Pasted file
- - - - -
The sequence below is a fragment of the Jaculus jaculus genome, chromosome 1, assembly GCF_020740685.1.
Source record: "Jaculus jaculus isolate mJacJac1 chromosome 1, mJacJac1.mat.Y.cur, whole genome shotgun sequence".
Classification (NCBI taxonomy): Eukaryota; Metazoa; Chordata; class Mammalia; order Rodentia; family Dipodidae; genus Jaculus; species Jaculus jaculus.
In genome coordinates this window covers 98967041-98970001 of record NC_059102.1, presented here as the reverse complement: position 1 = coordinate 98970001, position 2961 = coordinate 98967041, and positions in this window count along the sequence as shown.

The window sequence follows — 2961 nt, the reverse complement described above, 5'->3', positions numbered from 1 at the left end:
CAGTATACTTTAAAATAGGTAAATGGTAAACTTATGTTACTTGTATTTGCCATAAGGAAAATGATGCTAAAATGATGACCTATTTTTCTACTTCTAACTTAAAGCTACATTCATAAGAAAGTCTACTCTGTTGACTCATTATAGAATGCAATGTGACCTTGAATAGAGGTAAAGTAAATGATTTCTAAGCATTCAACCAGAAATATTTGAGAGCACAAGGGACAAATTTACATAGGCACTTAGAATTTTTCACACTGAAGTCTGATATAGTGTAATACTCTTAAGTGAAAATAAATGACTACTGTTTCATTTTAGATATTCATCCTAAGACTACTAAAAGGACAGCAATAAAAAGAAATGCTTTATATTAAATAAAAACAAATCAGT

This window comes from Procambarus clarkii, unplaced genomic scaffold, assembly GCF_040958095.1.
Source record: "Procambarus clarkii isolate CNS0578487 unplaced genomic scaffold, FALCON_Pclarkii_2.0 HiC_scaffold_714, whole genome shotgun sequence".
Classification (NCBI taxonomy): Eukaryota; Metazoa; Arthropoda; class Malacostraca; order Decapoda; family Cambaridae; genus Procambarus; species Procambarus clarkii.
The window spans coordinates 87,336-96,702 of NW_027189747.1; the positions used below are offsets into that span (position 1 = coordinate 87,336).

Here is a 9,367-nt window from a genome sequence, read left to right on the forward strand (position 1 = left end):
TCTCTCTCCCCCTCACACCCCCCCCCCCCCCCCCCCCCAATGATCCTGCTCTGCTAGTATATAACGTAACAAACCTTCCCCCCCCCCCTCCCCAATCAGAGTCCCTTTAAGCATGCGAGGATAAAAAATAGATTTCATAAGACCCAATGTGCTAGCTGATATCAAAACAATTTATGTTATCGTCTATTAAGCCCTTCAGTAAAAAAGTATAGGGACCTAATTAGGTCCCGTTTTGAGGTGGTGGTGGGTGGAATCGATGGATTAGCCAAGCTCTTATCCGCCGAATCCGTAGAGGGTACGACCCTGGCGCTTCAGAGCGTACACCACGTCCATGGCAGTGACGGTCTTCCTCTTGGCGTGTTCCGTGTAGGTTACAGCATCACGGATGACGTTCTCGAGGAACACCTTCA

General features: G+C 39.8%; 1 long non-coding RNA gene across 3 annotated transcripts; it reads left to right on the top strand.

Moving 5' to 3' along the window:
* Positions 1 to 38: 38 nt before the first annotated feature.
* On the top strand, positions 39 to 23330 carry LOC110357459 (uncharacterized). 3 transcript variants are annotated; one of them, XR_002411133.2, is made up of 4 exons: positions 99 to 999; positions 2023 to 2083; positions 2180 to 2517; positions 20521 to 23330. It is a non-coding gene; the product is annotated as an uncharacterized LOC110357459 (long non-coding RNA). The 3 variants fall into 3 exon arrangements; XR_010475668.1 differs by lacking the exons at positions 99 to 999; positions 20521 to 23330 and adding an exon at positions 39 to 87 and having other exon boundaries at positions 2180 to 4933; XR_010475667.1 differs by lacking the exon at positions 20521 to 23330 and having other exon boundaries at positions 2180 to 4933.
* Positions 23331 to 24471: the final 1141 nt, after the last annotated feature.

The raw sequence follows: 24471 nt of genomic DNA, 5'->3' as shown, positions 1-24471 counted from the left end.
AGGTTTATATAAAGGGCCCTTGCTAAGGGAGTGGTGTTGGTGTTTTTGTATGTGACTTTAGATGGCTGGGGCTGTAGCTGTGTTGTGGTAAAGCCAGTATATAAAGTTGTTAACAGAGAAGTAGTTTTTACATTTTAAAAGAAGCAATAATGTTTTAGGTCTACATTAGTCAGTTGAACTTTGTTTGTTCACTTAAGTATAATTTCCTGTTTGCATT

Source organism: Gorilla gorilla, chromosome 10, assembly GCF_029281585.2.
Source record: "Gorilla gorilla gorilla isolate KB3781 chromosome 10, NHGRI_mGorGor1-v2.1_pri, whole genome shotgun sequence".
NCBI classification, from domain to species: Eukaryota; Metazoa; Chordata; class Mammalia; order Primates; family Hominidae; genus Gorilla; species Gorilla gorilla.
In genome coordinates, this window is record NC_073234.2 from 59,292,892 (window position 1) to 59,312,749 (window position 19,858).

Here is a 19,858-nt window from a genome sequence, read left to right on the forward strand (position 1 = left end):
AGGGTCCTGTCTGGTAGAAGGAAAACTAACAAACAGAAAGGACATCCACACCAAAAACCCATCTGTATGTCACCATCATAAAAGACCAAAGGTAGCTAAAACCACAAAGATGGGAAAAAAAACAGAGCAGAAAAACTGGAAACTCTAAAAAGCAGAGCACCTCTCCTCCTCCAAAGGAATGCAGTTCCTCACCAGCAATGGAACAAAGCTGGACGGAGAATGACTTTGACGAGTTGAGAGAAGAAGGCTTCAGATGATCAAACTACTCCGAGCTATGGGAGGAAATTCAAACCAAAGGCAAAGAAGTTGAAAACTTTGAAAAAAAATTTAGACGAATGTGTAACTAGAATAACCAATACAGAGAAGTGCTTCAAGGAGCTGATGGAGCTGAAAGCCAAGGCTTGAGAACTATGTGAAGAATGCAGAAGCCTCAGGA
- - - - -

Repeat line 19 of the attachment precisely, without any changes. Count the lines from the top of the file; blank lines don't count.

AGGTTTATATAAAGGGCCCTTGCTAAGGGAGTGGTGTTGGTGTTTTTGTATGTGACTTTAGATGGCTGGGGCTGTAGCTGTGTTGTGGTAAAGCCAGTATATAAAGTTGTTAACAGAGAAGTAGTTTTTACATTTTAAAAGAAGCAATAATGTTTTAGGTCTACATTAGTCAGTTGAACTTTGTTTGTTCACTTAAGTATAATTTCCTGTTTGCATT